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Breaking down Jacob deGrom’s complete game

deGrom went the distance against the Cubs last night.

MLB: Chicago Cubs at New York Mets Adam Hunger-USA TODAY Sports

The Mets’ pitching staff couldn’t possibly be awful for the entire season, and over the past week, they’ve finally given some hope that they have turned things around. Jacob deGrom topped off a string of great performances with perhaps the best one yet, a complete game against the Cubs in which he allowed just one run last night.

At first glance, his line in the box score doesn’t jump off the page, as he struck out six, walked three unintentionally, and gave up five hits. But he induced several ground ball double plays and didn’t even really allow many loud outs.

In terms of stuff, deGrom’s velocity was right in line with what he normally throws. But nearly his entire repertoire generated swings and misses, with his changeup—which he threw nineteen times—leading the way with a 21.1 percent whiff rate, according to Brooks Baseball. His slider followed at 16.2 percent, and then his four-seam fastball came in at 13.9 percent and his curveball at 11.8. Even though his strikeout total wasn’t as high as it had been in some of his previous starts this year, those swinging strikes were undoubtedly beneficial to deGrom over the course of the game.

As for pitch usage, deGrom mixed it up a bit, throwing 14.66 percent curveballs, one of just four time in 2017 that he’s thrown that pitch more than ten percent of the time. And he threw just four-seam fastball just 31 percent of the time, one of the rare outings in which he hasn’t throwing it 40 percent or more. Some of those sacrificed fastballs went into the curveball column, but he threw his changeup 16 percent of the time last night, too, which is much heavier usage than normal. deGrom rarely throws that pitch even ten percent of the time, never mind over fifteen.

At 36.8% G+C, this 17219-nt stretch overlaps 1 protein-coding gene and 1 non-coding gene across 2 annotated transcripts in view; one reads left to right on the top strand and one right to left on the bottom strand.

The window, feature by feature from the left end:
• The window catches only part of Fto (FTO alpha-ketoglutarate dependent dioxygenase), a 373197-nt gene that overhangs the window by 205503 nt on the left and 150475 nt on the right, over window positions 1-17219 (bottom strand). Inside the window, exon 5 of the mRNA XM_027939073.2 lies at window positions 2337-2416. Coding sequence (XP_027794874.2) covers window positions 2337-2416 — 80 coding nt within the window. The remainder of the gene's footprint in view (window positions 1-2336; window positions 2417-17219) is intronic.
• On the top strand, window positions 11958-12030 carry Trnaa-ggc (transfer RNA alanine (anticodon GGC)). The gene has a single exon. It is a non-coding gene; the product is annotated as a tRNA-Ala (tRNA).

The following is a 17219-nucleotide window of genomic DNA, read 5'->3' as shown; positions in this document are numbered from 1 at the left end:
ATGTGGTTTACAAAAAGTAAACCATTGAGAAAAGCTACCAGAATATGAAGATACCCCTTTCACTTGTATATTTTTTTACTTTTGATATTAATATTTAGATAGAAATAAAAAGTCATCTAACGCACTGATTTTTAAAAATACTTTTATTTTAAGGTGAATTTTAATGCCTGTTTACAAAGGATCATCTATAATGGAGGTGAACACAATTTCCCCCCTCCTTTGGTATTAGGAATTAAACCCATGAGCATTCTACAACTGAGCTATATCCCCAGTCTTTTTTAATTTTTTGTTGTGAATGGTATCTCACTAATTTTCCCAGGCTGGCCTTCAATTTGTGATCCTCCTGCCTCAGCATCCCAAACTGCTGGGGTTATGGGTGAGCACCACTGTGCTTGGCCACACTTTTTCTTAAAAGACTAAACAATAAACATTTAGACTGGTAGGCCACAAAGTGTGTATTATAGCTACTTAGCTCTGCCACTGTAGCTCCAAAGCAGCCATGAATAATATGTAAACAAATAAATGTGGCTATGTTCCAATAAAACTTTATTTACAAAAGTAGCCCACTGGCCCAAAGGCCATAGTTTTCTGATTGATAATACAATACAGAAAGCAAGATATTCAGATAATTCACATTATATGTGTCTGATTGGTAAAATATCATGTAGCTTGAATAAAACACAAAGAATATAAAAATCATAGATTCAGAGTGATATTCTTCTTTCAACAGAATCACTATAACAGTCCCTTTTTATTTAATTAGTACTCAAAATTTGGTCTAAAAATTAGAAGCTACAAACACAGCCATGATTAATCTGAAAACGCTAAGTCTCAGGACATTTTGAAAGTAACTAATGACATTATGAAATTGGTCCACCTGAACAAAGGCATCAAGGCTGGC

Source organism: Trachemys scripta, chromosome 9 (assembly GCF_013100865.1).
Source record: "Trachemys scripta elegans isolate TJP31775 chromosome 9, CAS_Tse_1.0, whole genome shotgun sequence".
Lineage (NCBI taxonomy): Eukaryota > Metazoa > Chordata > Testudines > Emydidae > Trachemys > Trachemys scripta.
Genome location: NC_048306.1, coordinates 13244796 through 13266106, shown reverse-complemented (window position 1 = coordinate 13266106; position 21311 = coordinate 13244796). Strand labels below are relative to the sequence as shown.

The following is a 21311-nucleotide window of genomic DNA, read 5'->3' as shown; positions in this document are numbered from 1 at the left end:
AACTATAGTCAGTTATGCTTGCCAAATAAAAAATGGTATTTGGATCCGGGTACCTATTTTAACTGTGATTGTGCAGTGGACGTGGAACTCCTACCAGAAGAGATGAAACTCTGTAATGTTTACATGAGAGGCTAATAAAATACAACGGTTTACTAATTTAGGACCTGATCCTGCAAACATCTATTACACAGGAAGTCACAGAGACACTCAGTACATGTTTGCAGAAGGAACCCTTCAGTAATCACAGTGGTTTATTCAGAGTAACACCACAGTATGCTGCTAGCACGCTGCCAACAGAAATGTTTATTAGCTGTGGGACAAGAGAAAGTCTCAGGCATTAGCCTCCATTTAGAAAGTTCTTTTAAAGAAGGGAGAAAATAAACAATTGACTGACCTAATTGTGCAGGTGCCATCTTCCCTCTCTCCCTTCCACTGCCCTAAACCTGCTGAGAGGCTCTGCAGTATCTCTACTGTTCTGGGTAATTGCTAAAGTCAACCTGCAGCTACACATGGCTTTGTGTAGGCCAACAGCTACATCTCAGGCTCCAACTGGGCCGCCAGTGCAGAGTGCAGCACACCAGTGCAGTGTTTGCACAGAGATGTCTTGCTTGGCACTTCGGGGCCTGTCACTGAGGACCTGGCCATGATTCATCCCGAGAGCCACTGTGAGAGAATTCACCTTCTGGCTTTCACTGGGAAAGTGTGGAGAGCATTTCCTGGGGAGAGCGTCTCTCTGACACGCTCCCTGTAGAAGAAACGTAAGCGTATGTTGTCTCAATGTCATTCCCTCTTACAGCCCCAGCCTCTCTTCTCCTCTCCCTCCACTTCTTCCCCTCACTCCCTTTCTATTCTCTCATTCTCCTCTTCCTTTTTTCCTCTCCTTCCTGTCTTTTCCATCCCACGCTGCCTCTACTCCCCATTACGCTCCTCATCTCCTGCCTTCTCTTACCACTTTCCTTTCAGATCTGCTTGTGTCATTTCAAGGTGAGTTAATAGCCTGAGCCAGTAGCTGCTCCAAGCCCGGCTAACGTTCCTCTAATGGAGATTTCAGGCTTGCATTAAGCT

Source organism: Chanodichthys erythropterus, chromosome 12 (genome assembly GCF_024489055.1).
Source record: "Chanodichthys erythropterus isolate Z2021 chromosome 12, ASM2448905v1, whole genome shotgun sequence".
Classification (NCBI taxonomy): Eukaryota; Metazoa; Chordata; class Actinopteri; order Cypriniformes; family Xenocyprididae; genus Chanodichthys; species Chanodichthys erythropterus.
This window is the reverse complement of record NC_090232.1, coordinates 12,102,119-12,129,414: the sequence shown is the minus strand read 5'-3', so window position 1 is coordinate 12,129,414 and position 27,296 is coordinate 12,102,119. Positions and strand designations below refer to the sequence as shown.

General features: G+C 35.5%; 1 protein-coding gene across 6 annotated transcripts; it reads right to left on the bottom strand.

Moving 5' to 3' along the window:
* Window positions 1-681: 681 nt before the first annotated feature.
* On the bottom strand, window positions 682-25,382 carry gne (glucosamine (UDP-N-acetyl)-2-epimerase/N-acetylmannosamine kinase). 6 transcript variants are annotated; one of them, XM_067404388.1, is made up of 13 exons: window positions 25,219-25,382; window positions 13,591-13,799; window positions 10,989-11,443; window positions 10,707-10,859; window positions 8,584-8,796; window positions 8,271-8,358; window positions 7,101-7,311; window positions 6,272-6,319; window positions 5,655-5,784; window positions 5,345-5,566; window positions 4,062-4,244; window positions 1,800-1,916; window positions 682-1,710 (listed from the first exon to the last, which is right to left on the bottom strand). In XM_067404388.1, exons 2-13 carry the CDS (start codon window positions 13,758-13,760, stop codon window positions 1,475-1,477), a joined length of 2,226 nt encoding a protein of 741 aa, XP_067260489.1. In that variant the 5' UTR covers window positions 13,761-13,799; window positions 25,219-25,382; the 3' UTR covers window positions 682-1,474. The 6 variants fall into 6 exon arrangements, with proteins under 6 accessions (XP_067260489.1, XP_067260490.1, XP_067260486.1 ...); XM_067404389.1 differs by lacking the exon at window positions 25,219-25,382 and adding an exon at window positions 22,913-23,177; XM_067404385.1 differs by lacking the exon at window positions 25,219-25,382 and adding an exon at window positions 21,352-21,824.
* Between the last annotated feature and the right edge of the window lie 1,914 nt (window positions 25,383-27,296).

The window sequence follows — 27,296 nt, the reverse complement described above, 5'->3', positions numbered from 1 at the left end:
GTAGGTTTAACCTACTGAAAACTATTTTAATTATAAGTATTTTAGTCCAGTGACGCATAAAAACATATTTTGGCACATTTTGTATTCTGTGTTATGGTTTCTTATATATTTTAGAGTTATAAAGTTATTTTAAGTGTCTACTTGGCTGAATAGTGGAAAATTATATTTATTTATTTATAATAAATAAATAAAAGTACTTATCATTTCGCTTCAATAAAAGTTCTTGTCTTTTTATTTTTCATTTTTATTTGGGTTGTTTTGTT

And while it hadn’t been a problem beforehand, it was still nice to see deGrom throwing hard in the ninth inning. The fastball he threw to strike out Willson Contreras to end the game was among the hardest pitches he threw all night.

With a game score of 75, deGrom’s outing was tied for his second-best of this year, tied with his scoreless seven-inning, nine-strikeout start against the Angels on May 19 and just shy of the 76 game score from his eight-and-one-third-inning start in Pittsburgh, during which he struck out ten, walked one, and allowed just one run. Since that measurement relies so heavily upon strikeouts and walks, the complete game loses some ground—though it’s worth pointing out that we’re still counting pitch-less intentional walks, of which the Mets issued one last night, against a pitcher’s record for some reason. Give deGrom that point back, and the start would be tied for his best of the year in this department.

While he still has a 4.33 ERA on the season thanks mostly to the two poor starts he made coming into this one, deGrom looked very much like himself. And it won’t be surprising if he’s challenging his peers in the rotation for the team’s best ERA by the time the season is over.